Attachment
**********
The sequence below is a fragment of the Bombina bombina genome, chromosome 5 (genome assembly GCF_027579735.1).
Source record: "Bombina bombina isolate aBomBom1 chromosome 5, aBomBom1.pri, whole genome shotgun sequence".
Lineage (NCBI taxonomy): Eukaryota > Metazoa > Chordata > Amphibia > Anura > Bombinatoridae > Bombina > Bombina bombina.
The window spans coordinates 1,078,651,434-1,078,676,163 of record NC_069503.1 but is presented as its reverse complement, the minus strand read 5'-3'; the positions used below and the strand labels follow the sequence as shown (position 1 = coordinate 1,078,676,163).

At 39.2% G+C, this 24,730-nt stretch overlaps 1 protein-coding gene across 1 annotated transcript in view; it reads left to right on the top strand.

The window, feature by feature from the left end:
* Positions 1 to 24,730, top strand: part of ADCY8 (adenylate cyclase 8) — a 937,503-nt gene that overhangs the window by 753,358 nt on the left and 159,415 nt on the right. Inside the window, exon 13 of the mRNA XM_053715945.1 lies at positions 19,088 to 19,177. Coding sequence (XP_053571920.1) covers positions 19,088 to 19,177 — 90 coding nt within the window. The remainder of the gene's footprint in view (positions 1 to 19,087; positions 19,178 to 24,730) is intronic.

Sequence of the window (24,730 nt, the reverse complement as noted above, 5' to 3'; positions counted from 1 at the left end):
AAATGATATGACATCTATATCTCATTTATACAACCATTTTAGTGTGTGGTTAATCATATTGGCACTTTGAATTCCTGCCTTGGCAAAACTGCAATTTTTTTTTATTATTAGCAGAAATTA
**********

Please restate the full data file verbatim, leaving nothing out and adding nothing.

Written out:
The sequence below is a fragment of the Bombina bombina genome, chromosome 5 (genome assembly GCF_027579735.1).
Source record: "Bombina bombina isolate aBomBom1 chromosome 5, aBomBom1.pri, whole genome shotgun sequence".
Lineage (NCBI taxonomy): Eukaryota > Metazoa > Chordata > Amphibia > Anura > Bombinatoridae > Bombina > Bombina bombina.
The window spans coordinates 1,078,651,434-1,078,676,163 of record NC_069503.1 but is presented as its reverse complement, the minus strand read 5'-3'; the positions used below and the strand labels follow the sequence as shown (position 1 = coordinate 1,078,676,163).

At 39.2% G+C, this 24,730-nt stretch overlaps 1 protein-coding gene across 1 annotated transcript in view; it reads left to right on the top strand.

The window, feature by feature from the left end:
* Positions 1 to 24,730, top strand: part of ADCY8 (adenylate cyclase 8) — a 937,503-nt gene that overhangs the window by 753,358 nt on the left and 159,415 nt on the right. Inside the window, exon 13 of the mRNA XM_053715945.1 lies at positions 19,088 to 19,177. Coding sequence (XP_053571920.1) covers positions 19,088 to 19,177 — 90 coding nt within the window. The remainder of the gene's footprint in view (positions 1 to 19,087; positions 19,178 to 24,730) is intronic.

Sequence of the window (24,730 nt, the reverse complement as noted above, 5' to 3'; positions counted from 1 at the left end):
AAATGATATGACATCTATATCTCATTTATACAACCATTTTAGTGTGTGGTTAATCATATTGGCACTTTGAATTCCTGCCTTGGCAAAACTGCAATTTTTTTTTATTATTAGCAGAAATTA